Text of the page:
Preparing for a Visit to the Doctor

Preparing for a Visit to the Doctor’s Office

Have you finally decided to see a doctor because of concerns about some symptoms you are having, such as fatigue and shortness of breath with minor activities? Congratulations! You are doing the right thing. Maybe you have been blaming your symptoms on getting older, or on being a couch potato, but your doctor would much rather see you for minor symptoms than have you wait until you are having a serious problem. Let’s think a bit about what you can do to take full advantage of that appointment you have finally made.

The first time you go into the doctor’s office, be sure to bring along your Medicare and insurance information. If you have any old records of a work up done by another physician, like a pulmonary function test, a chest x-ray, blood work, an echocardiogram, or a sleep study, bring those records with you also. They may be useful and might save time or unnecessary repetition of tests.

Write down a list of all the medications you take. Note the dose of each, and the time of day you take them. This includes over the counter medications (OTC), vitamins and eye drops. If that is too hard, dump the bottles into a paper bag (or suitcase) and cart them along.

Be prepared to fill out an extensive questionnaire about your medical history and that of your immediate family. You might be asked for dates about things like surgeries or major illnesses, along with your smoking history and whether you’ve had recent weight gain or weight loss. Include the dates of your last booster shots for pneumonia and flu, along with vaccinations for measles, tetanus, or shingles if you have them. Don’t worry if you don’t have all this information, just do the best that you can. If you do have any of these records, they are worth keeping in your own files.

The staff will measure your height and weight, check your blood pressure and temperature and also check your oxygen levels using an oximeter (a probe placed on your finger). They will ask why you have come to the doctor’s office before calling in the physician.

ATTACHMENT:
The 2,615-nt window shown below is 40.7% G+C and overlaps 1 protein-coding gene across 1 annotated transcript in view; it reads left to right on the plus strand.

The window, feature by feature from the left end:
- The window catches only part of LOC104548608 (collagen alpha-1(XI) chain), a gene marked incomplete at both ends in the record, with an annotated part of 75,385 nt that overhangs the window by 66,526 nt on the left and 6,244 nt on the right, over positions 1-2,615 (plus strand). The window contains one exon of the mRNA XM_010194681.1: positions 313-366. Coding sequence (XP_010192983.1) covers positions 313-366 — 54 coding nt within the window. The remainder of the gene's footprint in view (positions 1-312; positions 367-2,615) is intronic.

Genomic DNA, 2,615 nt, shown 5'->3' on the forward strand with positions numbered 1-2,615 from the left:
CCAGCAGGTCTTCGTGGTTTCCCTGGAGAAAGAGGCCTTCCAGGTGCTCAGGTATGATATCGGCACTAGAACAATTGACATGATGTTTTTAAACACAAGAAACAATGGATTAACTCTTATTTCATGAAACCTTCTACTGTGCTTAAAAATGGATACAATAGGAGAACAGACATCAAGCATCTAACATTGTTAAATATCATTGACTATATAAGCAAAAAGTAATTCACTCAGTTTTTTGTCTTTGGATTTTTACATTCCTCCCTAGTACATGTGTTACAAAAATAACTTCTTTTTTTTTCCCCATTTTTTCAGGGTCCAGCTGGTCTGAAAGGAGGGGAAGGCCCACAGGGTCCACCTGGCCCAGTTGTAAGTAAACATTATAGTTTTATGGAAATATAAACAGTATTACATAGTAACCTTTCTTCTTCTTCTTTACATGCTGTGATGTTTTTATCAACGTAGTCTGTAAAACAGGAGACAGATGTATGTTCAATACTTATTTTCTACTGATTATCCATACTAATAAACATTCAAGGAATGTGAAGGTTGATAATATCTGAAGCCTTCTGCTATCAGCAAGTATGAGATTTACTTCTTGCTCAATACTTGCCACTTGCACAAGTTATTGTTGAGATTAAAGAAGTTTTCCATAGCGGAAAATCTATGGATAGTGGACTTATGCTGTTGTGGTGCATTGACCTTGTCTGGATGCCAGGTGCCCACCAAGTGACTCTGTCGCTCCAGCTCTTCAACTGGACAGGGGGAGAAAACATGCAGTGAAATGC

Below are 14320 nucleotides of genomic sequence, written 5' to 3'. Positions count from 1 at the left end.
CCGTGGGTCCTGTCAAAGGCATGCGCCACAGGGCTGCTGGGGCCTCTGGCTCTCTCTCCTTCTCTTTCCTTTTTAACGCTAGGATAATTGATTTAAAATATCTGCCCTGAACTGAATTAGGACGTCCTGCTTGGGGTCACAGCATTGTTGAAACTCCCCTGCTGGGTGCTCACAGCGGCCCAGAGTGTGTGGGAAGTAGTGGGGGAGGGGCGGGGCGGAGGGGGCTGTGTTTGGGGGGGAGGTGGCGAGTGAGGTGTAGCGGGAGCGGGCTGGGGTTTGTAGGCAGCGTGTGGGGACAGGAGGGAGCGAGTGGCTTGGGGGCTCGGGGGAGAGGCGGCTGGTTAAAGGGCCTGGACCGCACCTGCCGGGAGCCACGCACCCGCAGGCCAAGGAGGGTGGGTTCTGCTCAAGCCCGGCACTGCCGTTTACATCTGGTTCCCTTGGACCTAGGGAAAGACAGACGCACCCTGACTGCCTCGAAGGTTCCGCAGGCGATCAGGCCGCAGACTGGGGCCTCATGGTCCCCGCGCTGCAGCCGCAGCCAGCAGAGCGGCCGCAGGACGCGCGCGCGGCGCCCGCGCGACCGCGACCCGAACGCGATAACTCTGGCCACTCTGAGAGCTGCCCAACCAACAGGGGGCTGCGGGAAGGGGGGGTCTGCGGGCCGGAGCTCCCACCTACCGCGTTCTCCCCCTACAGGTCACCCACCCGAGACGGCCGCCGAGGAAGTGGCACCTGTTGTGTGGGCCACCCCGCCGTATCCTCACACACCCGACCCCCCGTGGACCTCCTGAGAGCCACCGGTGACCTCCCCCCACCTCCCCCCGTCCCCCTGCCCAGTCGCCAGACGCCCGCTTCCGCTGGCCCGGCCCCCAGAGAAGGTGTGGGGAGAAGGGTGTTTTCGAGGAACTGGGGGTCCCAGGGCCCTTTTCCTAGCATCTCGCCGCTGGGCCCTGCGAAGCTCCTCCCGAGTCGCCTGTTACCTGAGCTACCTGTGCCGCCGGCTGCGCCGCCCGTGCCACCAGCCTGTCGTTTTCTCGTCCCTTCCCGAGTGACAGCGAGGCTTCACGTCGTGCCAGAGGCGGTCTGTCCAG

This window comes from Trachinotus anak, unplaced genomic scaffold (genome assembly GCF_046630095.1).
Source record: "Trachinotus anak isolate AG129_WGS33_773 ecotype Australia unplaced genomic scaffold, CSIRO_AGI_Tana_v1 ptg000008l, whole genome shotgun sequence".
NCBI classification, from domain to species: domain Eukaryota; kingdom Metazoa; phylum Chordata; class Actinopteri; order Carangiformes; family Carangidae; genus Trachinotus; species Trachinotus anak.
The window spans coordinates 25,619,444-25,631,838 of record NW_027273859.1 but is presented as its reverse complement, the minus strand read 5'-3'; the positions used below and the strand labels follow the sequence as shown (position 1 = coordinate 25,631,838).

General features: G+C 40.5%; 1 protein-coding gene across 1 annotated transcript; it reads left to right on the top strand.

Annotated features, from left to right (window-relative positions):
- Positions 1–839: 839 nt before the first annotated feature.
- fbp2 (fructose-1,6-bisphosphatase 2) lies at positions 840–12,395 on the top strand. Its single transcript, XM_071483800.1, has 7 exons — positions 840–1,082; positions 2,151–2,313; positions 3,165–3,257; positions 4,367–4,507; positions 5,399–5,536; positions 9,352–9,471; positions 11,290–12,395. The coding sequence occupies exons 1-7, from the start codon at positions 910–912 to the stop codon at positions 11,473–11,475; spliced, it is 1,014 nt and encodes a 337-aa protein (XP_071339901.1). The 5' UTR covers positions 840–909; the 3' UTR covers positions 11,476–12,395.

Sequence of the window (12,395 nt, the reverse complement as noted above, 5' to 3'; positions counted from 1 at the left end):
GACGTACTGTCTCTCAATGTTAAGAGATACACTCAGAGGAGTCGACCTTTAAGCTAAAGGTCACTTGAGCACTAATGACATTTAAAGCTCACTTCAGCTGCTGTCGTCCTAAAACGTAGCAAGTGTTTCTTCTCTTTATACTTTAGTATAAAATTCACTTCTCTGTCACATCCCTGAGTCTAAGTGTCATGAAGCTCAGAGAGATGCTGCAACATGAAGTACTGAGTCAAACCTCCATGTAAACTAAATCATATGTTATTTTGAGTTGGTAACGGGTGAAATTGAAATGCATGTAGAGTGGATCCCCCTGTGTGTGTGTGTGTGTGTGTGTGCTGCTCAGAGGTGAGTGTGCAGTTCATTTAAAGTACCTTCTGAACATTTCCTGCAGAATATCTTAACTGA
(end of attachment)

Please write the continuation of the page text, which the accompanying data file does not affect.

One of the mistakes people often make is to minimize symptoms or even ignore them. No one likes to be thought of as being a complainer or, heaven forbid, a hypochondriac! It is hard to admit to a problem, but that is why you are now in the office. Have you ever answered, “I’m fine,” when asked how you were feeling? If you were “fine,” you wouldn’t be in the office, would you? If you called the plumber to fix a leak, you would try to be specific about where the problem was, wouldn’t you? Don’t be uncomfortable when you also try to give information to your physician. A pet peeve of the poor doctor is when the patient chats about minor things for 15 minutes and then, getting up to leave, says something like, “Oh, by the way. I have been coughing up blood.” Try to start your visit by bringing up your most serious concern first, not last, and then limiting yourself to two or three problems.

If you are seeing the doctor, a pulmonologist if possible, because you have episodes of shortness of breath (SOB) or unusual fatigue with activity, try to tell the doctor about specific symptoms you are experiencing. You may be asked, “How far can you usually walk before getting short of breath?” Think about it. It helps to be able to give an example such as, “I used to be able to walk four blocks without any problem, but now I can hardly walk one block.” Or maybe, “I get too tired to walk very far.”

Besides your shortness of breath, a pulmonologist in particular, will be interested in any history of coughing and sputum production, such as:

  • Do you often cough and is it sometimes so bad that you can’t catch your breath?
  • Does your coughing make you wheeze?
  • Do you ever wake up coughing or short of breath at night, or first thing in the morning?
  • Does your cough produce sputum? If so, is it a teaspoon, tablespoon or cup every day? How thick or thin is your sputum? What color? White, creamy, yellow, green or blood tinged?
  • Has there been a recent increase in your sputum or change in the color or consistency?
  • Do you belch a lot or have gastric reflux?
  • Do you sometimes wake up with a headache?

If you are still smoking, that may be the elephant in the room you have been trying to avoid talking about. Your physician knows how addictive cigarettes are and understands how difficult it is to quit, so don’t be afraid to discuss this. Remember there is help available!

Your physician will also consider other possible causes for your shortness of breath and fatigue, besides pulmonary problems. Usually, these would come up in later visits if indicated after reviewing your test results.

Will the doctor discuss all of the above? No, of course not. You live with yourself 24 hours a day while your doctor will see you for less than 15 or 20 minutes. The more information you are able to provide, the better. Become a partner in the management of your health, and work with your physician on the problems that bother you the most.

If you are afraid that you might forget something important, write it down. If you are nervous about going alone or forgetting what is said to you, bring someone with you. Request a copy of all of the tests you might have done. Will you remember everything mentioned above? Of course not! If you remember just 2 or 3 problems on this first visit, then you should be proud of yourself.

Congratulations on following through with your appointment, good luck, and most important, bring along something to read; sometimes it can be a long wait in that office!

Mary Burns, RN, BS
PERF Executive Vice President